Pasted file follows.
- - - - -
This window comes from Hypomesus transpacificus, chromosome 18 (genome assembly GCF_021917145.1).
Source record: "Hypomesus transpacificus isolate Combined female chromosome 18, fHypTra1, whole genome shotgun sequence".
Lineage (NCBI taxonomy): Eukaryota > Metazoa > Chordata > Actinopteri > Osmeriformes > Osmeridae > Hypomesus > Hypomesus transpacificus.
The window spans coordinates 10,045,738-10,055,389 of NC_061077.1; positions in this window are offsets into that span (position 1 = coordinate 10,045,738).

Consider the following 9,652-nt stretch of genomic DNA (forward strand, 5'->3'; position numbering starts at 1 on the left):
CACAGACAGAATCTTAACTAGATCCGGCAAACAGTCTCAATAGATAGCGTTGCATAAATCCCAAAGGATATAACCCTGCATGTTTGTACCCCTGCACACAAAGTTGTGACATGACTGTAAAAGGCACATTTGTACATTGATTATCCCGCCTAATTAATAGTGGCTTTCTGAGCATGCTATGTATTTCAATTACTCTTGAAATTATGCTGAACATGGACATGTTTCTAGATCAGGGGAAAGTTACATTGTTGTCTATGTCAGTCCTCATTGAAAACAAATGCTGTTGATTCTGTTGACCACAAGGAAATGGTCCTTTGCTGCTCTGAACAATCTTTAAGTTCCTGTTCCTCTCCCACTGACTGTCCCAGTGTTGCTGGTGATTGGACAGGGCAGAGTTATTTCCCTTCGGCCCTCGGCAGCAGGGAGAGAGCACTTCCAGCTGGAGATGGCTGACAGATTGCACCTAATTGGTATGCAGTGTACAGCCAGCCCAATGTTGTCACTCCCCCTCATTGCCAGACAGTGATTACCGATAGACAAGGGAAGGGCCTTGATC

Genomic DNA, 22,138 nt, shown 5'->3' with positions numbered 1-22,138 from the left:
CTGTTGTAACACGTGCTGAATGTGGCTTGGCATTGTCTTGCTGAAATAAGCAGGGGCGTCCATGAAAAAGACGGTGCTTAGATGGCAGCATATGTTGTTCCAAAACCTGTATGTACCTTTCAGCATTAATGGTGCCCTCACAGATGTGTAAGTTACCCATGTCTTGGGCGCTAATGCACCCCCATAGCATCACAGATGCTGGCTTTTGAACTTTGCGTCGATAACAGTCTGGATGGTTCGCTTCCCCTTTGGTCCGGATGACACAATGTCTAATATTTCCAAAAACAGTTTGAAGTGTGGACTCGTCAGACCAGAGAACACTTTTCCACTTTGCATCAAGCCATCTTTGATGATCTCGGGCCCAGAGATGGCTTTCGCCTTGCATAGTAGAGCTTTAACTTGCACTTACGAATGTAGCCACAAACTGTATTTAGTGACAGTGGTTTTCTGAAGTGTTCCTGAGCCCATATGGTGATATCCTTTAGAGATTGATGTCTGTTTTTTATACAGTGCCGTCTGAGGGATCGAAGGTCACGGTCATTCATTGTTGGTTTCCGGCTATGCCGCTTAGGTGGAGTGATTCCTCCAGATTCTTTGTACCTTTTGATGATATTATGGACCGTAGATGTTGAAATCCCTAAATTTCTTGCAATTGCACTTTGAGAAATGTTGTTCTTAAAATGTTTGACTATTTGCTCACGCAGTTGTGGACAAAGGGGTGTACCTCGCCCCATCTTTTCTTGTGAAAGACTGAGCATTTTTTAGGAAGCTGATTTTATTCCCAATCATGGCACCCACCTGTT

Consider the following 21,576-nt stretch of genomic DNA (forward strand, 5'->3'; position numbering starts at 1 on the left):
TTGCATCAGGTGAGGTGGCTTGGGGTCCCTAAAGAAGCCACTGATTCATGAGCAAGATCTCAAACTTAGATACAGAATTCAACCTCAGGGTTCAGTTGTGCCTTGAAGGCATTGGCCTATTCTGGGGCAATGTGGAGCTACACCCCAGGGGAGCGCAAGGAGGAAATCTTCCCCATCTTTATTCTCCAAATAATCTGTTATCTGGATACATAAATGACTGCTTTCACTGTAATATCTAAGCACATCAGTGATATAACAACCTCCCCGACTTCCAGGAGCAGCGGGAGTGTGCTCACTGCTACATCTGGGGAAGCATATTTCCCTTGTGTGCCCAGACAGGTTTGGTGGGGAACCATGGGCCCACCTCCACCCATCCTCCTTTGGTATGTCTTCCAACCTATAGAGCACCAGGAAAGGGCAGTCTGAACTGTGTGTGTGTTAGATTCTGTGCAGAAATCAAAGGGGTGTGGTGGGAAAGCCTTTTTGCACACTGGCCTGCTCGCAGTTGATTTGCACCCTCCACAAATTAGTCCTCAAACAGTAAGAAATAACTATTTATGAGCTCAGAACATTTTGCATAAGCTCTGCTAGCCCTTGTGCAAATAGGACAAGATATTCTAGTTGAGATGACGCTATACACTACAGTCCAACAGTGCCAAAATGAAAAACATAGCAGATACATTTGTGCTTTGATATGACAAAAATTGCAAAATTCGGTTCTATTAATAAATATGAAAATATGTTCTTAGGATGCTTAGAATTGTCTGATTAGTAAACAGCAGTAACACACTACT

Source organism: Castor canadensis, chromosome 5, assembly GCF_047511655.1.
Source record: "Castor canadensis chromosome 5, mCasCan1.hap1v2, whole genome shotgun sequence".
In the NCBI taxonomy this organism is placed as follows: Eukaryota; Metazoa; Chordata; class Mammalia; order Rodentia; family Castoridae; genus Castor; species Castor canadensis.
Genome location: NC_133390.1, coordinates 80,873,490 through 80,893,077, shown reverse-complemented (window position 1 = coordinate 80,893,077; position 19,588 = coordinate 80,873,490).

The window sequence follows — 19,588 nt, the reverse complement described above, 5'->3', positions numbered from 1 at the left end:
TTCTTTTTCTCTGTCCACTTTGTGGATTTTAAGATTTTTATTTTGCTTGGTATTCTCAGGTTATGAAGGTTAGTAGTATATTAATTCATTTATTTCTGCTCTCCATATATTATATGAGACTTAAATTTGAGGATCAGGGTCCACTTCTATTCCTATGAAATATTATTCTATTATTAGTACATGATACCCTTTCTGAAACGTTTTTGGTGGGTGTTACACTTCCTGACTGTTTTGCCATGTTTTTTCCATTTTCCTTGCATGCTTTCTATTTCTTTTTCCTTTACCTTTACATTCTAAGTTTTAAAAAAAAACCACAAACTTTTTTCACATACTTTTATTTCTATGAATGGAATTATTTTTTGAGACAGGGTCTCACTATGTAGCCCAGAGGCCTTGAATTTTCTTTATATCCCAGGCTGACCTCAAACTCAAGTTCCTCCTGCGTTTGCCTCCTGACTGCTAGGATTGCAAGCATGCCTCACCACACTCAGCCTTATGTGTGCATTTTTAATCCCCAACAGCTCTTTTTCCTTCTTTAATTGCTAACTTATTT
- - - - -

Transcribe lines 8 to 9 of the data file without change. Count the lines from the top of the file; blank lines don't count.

CTGTTGTAACACGTGCTGAATGTGGCTTGGCATTGTCTTGCTGAAATAAGCAGGGGCGTCCATGAAAAAGACGGTGCTTAGATGGCAGCATATGTTGTTCCAAAACCTGTATGTACCTTTCAGCATTAATGGTGCCCTCACAGATGTGTAAGTTACCCATGTCTTGGGCGCTAATGCACCCCCATAGCATCACAGATGCTGGCTTTTGAACTTTGCGTCGATAACAGTCTGGATGGTTCGCTTCCCCTTTGGTCCGGATGACACAATGTCTAATATTTCCAAAAACAGTTTGAAGTGTGGACTCGTCAGACCAGAGAACACTTTTCCACTTTGCATCAAGCCATCTTTGATGATCTCGGGCCCAGAGATGGCTTTCGCCTTGCATAGTAGAGCTTTAACTTGCACTTACGAATGTAGCCACAAACTGTATTTAGTGACAGTGGTTTTCTGAAGTGTTCCTGAGCCCATATGGTGATATCCTTTAGAGATTGATGTCTGTTTTTTATACAGTGCCGTCTGAGGGATCGAAGGTCACGGTCATTCATTGTTGGTTTCCGGCTATGCCGCTTAGGTGGAGTGATTCCTCCAGATTCTTTGTACCTTTTGATGATATTATGGACCGTAGATGTTGAAATCCCTAAATTTCTTGCAATTGCACTTTGAGAAATGTTGTTCTTAAAATGTTTGACTATTTGCTCACGCAGTTGTGGACAAAGGGGTGTACCTCGCCCCATCTTTTCTTGTGAAAGACTGAGCATTTTTTAGGAAGCTGATTTTATTCCCAATCATGGCACCCACCTGTT

Consider the following 21,576-nt stretch of genomic DNA (forward strand, 5'->3'; position numbering starts at 1 on the left):